UK - The British government has announced that a two-month consultation period on implementing the EU occupational pensions directive begins today and has published a consultation document.

The government says it has two years in which to implement the provisions of the directive following its official publication on 23 September.

The paper, which sets out the government’s views for implementation, is also aimed at seeking other views, which need to be submitted to the Department of Work & Pensions by 23 December next.

The paper concentrates on those parts of the directive that have not been included in earlier consultations and, in particular, may have implications for the UK’s position. The government says the directive supports its plans for reform of the UK pensions system.

The government adds that will build upon its Pensions Green Paper issued last December and the more recent ‘Working and saving for retirement. Action on occupational pensions’, published in June.

Before the close of the consultation period, the will hold a “consultation event” in London on 12 November.

Among the issues, where the government are expressly looking for views are whether schemes with fewer than 100 members should be exempted from the requirements of the directive.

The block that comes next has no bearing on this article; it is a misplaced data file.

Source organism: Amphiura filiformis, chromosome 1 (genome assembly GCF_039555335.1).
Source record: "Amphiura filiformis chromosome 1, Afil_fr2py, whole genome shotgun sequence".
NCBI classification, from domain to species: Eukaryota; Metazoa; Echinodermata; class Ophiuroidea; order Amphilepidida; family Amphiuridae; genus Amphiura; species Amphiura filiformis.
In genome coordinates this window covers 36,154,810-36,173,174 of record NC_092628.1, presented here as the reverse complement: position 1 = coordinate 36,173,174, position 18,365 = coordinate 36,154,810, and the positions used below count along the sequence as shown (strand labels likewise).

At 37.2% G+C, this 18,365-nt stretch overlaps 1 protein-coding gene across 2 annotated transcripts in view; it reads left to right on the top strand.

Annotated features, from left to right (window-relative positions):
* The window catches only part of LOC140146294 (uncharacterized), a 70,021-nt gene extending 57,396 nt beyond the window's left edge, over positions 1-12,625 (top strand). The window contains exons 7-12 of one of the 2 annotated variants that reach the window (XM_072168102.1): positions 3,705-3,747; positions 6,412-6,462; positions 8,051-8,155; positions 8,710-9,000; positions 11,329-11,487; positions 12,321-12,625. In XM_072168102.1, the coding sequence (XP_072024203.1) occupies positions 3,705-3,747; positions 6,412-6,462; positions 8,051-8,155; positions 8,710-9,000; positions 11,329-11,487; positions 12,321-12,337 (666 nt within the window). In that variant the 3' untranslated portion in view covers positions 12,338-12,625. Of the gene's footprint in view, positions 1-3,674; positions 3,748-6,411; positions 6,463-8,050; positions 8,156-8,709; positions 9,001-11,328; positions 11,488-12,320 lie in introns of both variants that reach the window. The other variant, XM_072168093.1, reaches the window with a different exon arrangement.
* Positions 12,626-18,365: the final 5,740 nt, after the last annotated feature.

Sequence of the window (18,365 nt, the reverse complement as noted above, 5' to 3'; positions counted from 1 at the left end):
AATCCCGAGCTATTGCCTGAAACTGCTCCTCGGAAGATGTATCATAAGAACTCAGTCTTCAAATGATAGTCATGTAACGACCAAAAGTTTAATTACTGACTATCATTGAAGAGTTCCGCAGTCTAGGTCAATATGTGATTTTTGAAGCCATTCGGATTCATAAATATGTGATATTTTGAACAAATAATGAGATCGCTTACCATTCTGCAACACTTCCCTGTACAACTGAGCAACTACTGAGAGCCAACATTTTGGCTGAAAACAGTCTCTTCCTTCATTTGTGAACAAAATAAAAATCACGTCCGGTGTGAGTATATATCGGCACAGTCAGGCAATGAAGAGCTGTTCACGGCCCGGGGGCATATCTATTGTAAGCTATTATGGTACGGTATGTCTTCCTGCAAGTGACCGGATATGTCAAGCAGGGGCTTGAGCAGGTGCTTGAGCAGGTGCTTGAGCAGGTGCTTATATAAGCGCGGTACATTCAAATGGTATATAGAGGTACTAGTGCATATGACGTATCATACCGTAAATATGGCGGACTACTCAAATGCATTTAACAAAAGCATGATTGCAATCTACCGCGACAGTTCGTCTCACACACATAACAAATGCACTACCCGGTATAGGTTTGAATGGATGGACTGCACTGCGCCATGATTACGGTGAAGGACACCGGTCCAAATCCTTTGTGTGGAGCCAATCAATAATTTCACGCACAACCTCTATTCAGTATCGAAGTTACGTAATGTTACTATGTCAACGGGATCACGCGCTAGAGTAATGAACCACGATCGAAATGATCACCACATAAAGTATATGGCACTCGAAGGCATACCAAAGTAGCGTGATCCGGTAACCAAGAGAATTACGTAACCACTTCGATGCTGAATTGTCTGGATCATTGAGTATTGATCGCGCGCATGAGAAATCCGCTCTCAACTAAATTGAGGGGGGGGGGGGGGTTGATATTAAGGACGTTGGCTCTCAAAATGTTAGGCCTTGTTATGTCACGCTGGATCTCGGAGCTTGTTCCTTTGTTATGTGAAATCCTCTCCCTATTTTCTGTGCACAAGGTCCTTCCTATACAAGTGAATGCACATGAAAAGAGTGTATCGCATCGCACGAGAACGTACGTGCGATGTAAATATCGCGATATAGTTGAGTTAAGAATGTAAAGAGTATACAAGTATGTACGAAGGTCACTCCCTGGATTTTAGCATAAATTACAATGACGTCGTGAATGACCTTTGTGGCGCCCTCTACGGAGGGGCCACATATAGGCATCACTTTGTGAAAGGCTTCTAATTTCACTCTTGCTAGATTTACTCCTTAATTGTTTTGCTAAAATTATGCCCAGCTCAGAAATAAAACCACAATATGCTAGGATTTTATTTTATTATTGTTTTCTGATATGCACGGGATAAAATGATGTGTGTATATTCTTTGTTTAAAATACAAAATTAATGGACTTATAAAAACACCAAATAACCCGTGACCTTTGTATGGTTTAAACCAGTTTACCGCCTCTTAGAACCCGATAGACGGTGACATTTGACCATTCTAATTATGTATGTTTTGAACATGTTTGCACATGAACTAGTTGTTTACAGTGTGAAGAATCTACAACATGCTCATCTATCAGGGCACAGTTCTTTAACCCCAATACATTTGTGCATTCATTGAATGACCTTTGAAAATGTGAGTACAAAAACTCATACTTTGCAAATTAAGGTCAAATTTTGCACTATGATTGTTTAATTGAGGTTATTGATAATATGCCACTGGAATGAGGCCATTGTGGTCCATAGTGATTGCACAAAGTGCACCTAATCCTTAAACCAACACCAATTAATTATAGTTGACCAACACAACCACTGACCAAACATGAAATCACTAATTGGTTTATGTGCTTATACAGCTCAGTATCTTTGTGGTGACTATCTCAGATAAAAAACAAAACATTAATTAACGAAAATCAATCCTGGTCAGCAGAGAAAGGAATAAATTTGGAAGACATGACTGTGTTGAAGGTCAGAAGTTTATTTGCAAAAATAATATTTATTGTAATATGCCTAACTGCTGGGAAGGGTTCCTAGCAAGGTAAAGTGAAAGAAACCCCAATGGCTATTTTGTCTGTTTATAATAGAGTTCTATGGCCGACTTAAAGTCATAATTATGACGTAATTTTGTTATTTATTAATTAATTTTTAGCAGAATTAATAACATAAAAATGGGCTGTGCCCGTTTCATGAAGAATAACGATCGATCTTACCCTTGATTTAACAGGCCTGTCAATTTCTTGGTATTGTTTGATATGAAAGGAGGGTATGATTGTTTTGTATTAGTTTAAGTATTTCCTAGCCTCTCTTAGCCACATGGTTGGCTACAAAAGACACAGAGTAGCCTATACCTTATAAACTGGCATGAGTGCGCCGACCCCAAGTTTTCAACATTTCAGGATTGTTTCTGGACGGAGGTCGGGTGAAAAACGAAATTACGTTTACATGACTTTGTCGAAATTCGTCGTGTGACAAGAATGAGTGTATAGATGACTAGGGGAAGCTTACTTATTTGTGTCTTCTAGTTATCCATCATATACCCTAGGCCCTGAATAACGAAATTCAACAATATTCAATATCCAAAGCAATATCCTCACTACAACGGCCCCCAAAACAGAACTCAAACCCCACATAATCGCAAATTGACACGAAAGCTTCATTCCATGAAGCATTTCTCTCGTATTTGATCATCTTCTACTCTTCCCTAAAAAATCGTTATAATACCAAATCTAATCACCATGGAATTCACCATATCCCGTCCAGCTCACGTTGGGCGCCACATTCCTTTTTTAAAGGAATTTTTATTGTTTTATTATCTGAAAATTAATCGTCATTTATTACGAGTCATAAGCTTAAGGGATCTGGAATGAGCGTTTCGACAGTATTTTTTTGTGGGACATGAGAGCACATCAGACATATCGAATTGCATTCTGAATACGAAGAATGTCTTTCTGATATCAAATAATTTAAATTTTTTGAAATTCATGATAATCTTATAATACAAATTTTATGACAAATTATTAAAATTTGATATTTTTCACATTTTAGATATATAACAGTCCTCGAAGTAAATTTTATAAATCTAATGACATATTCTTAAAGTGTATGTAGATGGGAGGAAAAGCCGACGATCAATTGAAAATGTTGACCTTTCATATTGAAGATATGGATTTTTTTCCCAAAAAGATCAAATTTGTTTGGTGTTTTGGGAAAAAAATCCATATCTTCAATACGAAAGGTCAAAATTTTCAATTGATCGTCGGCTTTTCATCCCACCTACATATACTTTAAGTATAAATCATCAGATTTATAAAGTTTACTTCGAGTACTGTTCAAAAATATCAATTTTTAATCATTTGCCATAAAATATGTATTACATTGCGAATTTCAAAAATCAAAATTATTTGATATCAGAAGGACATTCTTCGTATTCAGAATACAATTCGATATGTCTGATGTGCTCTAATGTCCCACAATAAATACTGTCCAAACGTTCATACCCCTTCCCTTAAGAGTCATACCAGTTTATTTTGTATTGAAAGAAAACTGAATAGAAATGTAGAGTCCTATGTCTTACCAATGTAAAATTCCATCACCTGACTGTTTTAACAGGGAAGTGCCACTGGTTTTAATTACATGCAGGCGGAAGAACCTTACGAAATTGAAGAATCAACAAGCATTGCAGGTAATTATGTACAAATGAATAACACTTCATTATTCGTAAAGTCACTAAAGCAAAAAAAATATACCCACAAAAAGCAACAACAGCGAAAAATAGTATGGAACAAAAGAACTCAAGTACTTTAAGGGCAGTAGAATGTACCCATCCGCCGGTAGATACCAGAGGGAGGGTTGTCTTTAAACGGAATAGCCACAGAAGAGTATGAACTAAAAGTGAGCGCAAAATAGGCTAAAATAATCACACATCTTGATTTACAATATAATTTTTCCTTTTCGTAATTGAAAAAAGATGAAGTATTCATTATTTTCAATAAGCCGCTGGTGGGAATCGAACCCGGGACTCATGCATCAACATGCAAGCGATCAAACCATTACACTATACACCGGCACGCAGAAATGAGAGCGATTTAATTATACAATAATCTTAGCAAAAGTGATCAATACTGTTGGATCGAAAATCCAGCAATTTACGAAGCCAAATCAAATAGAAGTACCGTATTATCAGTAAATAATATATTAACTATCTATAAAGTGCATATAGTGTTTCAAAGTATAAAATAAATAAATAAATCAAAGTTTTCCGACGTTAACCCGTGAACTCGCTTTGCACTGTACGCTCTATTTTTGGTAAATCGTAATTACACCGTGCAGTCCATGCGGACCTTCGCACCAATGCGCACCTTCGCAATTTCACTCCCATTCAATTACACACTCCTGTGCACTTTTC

The government also seeks responses on the extent to which that the provision in the directive whereby the scheme provides biometric risks or guarantees levels of benefits or guarantees must have technical reserves and buffers, applies to UK schemes. However, it does not believe that the provision should have a significant impact on UK schemes.

On the issue of regular reporting on the liabilities of funds to members, the UK authorities wants suggestions on what should be included in the report, especially in between valuations.

On the investment side, the intention is to amend the law in order to review a statement of investment policy principles at least every three years. In relation to the prudent person rules in the directive, the majority of the recommendations mirror common law and pensions legislation un the UK, but there may be a need to legislate further for non-trust based occupational pension schemes.

There may be a need to amend current UK provisions regarding investment in the same group as the sponsoring undertaking. Regarding the limitations on borrowing by pension funds “for liquidity purposes and on a temporary basis”, the government says it proposes to allow such borrowing rather than to a blanket ban.